Violence & Scariness
Vivian has a dream in which she's being chased through a woodsy area and nobody can hear her screaming. Teen boys fall off bikes and trampolines and pass out after drinking at a party. Boys tease girls and touch them in ways that make them uncomfortable, including slaps on the butt or pulling them down on their laps. A teen girl tells the story of how she was raped.
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Sex, Romance & Nudity
Sexual language used to describe teenage girls includes "bangable," "ass," "hot selfie," "rack," "MILF," and "the C word." Couples make out at a high school party. A girl describes a boy as "hot." Two characters make out in a car and talk about "doing it" (both for the first time). He's shirtless, and she's wearing an undershirt; he says he wants to wait until another time so they can go slow and make it special. When her mom sees Vivian kissing her date, Vivian sarcastically jokes that she's "already pregnant." A girl is sent home for wearing a tank top because she is big busted. A boy jokes at a Hawaiian-themed party about everyone getting "lei'd."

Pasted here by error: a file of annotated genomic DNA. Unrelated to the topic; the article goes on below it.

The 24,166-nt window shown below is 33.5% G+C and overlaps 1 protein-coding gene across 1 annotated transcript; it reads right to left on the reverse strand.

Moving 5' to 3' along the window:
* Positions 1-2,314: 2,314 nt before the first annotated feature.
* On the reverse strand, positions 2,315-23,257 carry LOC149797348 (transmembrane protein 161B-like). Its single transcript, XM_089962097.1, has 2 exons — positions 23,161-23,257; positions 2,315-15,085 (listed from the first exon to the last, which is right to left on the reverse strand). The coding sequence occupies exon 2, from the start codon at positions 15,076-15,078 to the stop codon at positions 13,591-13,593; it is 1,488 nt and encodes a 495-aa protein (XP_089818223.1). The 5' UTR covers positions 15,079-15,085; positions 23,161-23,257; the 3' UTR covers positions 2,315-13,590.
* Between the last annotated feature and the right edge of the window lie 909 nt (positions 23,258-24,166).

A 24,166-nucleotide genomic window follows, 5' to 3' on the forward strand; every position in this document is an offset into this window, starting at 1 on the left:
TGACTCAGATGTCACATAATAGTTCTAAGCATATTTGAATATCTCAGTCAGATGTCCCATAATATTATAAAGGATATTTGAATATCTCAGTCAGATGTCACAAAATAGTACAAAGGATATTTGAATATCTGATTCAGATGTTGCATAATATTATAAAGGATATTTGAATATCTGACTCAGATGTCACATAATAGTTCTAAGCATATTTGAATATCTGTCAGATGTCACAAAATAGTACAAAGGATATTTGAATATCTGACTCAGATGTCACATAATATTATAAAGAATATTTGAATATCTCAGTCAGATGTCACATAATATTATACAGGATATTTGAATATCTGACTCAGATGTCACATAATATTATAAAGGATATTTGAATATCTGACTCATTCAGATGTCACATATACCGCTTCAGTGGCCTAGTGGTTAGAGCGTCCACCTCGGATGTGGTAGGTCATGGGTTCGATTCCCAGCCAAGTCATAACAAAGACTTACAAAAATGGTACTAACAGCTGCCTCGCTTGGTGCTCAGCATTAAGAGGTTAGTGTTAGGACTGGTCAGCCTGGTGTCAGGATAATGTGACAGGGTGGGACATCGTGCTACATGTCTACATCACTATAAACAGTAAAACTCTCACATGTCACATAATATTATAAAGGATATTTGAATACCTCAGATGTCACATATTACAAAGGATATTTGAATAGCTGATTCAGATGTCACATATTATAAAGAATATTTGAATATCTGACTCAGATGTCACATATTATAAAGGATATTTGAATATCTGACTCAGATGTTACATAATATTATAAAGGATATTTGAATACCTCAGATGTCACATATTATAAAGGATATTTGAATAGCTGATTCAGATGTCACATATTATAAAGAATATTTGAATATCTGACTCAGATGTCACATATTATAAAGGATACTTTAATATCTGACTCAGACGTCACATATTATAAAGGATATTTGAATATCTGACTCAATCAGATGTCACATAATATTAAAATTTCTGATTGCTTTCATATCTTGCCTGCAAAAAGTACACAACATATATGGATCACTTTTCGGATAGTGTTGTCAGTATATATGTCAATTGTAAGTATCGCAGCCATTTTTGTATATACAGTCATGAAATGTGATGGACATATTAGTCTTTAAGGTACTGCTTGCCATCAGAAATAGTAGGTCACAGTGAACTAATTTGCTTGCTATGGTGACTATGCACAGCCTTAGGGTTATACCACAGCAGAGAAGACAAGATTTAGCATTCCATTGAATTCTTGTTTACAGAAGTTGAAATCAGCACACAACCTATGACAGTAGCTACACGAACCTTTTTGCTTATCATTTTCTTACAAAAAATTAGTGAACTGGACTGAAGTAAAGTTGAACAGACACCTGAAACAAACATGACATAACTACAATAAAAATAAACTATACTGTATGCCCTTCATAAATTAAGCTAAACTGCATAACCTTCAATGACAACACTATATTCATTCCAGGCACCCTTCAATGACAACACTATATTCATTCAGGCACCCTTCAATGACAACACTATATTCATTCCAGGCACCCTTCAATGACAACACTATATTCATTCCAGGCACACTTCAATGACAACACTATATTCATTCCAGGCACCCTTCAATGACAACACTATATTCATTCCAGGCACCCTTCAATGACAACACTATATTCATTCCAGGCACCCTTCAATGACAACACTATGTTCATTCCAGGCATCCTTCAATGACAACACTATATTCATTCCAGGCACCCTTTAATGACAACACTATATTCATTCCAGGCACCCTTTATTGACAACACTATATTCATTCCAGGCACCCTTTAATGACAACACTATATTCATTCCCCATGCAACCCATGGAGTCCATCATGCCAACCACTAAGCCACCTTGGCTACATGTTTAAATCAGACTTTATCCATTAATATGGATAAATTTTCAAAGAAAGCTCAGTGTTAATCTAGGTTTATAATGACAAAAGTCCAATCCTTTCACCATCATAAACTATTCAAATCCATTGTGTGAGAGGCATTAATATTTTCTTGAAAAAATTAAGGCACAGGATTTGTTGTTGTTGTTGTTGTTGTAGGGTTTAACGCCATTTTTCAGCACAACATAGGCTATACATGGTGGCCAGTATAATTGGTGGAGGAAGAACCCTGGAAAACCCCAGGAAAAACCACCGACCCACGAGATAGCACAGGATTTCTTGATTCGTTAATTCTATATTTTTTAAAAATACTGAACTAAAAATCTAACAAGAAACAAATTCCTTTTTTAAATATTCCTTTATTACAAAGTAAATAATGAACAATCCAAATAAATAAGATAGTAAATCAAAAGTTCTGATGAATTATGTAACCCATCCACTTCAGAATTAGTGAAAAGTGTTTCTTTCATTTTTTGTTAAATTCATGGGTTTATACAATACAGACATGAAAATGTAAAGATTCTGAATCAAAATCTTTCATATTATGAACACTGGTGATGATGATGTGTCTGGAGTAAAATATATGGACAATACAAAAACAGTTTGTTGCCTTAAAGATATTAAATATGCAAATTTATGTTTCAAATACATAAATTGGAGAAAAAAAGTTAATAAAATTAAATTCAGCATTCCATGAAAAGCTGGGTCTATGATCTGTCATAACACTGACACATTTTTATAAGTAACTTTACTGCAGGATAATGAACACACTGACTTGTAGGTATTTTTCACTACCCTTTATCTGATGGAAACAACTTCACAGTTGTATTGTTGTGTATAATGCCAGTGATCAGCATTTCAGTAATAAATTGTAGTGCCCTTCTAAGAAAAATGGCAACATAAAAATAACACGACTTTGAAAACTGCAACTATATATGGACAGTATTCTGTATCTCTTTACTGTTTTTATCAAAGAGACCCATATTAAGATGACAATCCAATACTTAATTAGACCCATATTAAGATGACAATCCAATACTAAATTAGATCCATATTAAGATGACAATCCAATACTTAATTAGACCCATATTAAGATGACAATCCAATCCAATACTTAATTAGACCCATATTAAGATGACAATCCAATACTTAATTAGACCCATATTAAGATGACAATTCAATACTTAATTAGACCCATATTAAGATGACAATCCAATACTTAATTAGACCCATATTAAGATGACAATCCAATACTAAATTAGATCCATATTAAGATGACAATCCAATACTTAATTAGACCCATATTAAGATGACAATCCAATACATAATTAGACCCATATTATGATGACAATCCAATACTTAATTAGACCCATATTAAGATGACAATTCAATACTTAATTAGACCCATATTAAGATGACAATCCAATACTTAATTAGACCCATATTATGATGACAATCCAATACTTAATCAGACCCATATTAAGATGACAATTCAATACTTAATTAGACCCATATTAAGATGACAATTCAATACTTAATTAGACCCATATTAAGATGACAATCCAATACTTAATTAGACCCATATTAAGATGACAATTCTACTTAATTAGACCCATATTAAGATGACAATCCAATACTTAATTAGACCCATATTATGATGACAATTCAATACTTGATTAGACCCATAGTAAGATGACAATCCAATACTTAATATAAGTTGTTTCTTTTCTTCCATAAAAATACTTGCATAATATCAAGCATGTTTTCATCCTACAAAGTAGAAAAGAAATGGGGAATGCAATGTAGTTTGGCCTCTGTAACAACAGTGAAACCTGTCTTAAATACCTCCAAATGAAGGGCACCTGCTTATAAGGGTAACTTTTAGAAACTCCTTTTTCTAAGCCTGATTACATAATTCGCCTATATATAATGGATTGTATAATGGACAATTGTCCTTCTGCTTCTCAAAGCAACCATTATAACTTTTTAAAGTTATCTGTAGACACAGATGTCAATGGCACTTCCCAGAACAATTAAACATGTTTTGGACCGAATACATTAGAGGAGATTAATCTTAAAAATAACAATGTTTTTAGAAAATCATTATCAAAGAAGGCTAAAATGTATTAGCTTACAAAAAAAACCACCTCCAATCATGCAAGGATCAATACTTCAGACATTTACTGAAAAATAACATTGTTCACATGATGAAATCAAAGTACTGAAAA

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"F--k," "s--t," "bulls--t," "s--tload," "badass," "a--holes," "kickass," "bitch," "ball-busters," "d--k," "dyke," "MILF," "the C word," "Jesus Christ," "God," "hell," "stupid," "idiot."
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Products & Purchases
Big Five Sporting Goods, Jansport, VFW, UC Berkeley, Coca-Cola, New Balance, American Girls Dolls, NPR tote bag, North Face, Instagram, YouTube, Umpqua Ice Cream, brands seen in grocery store aisles. Many bands and songs featured on soundtrack, but Rebel Girl by Bikini Kill plays an especially prominent role.